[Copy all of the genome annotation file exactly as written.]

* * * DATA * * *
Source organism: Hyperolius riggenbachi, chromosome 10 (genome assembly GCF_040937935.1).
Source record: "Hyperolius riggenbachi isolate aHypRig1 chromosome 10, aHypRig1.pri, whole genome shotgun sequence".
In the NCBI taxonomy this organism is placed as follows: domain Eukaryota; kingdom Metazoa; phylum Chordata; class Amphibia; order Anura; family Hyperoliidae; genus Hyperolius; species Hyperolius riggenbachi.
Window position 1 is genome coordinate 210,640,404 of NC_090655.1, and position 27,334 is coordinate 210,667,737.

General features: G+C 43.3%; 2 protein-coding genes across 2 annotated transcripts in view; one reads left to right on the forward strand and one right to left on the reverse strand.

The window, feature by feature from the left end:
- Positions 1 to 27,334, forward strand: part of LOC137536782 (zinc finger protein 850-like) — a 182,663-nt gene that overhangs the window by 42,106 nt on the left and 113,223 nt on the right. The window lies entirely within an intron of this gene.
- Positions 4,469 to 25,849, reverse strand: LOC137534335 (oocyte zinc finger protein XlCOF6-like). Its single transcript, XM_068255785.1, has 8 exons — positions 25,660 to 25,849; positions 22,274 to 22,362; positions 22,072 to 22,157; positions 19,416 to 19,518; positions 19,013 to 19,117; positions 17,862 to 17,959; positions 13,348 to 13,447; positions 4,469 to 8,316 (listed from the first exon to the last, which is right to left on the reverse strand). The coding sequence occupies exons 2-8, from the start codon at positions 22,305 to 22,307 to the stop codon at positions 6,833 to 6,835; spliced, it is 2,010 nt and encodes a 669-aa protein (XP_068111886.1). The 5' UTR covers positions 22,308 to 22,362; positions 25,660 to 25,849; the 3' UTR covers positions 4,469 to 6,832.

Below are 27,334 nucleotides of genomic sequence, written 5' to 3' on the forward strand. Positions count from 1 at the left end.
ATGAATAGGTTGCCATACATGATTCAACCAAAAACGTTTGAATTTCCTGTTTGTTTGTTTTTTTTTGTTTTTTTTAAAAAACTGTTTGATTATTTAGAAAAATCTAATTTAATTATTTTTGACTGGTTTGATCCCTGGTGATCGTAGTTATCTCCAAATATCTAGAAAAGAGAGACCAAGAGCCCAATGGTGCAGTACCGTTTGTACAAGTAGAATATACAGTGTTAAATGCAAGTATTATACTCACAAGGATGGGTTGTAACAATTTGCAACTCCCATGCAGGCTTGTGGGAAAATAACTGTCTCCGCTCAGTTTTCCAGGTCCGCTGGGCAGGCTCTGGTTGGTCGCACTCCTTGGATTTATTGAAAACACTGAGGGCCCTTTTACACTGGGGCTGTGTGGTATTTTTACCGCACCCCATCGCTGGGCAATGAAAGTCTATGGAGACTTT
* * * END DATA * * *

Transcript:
Source organism: Hyperolius riggenbachi, chromosome 10 (genome assembly GCF_040937935.1).
Source record: "Hyperolius riggenbachi isolate aHypRig1 chromosome 10, aHypRig1.pri, whole genome shotgun sequence".
In the NCBI taxonomy this organism is placed as follows: domain Eukaryota; kingdom Metazoa; phylum Chordata; class Amphibia; order Anura; family Hyperoliidae; genus Hyperolius; species Hyperolius riggenbachi.
Window position 1 is genome coordinate 210,640,404 of NC_090655.1, and position 27,334 is coordinate 210,667,737.

General features: G+C 43.3%; 2 protein-coding genes across 2 annotated transcripts in view; one reads left to right on the forward strand and one right to left on the reverse strand.

The window, feature by feature from the left end:
- Positions 1 to 27,334, forward strand: part of LOC137536782 (zinc finger protein 850-like) — a 182,663-nt gene that overhangs the window by 42,106 nt on the left and 113,223 nt on the right. The window lies entirely within an intron of this gene.
- Positions 4,469 to 25,849, reverse strand: LOC137534335 (oocyte zinc finger protein XlCOF6-like). Its single transcript, XM_068255785.1, has 8 exons — positions 25,660 to 25,849; positions 22,274 to 22,362; positions 22,072 to 22,157; positions 19,416 to 19,518; positions 19,013 to 19,117; positions 17,862 to 17,959; positions 13,348 to 13,447; positions 4,469 to 8,316 (listed from the first exon to the last, which is right to left on the reverse strand). The coding sequence occupies exons 2-8, from the start codon at positions 22,305 to 22,307 to the stop codon at positions 6,833 to 6,835; spliced, it is 2,010 nt and encodes a 669-aa protein (XP_068111886.1). The 5' UTR covers positions 22,308 to 22,362; positions 25,660 to 25,849; the 3' UTR covers positions 4,469 to 6,832.

Below are 27,334 nucleotides of genomic sequence, written 5' to 3' on the forward strand. Positions count from 1 at the left end.
ATGAATAGGTTGCCATACATGATTCAACCAAAAACGTTTGAATTTCCTGTTTGTTTGTTTTTTTTTGTTTTTTTTAAAAAACTGTTTGATTATTTAGAAAAATCTAATTTAATTATTTTTGACTGGTTTGATCCCTGGTGATCGTAGTTATCTCCAAATATCTAGAAAAGAGAGACCAAGAGCCCAATGGTGCAGTACCGTTTGTACAAGTAGAATATACAGTGTTAAATGCAAGTATTATACTCACAAGGATGGGTTGTAACAATTTGCAACTCCCATGCAGGCTTGTGGGAAAATAACTGTCTCCGCTCAGTTTTCCAGGTCCGCTGGGCAGGCTCTGGTTGGTCGCACTCCTTGGATTTATTGAAAACACTGAGGGCCCTTTTACACTGGGGCTGTGTGGTATTTTTACCGCACCCCATCGCTGGGCAATGAAAGTCTATGGAGACTTT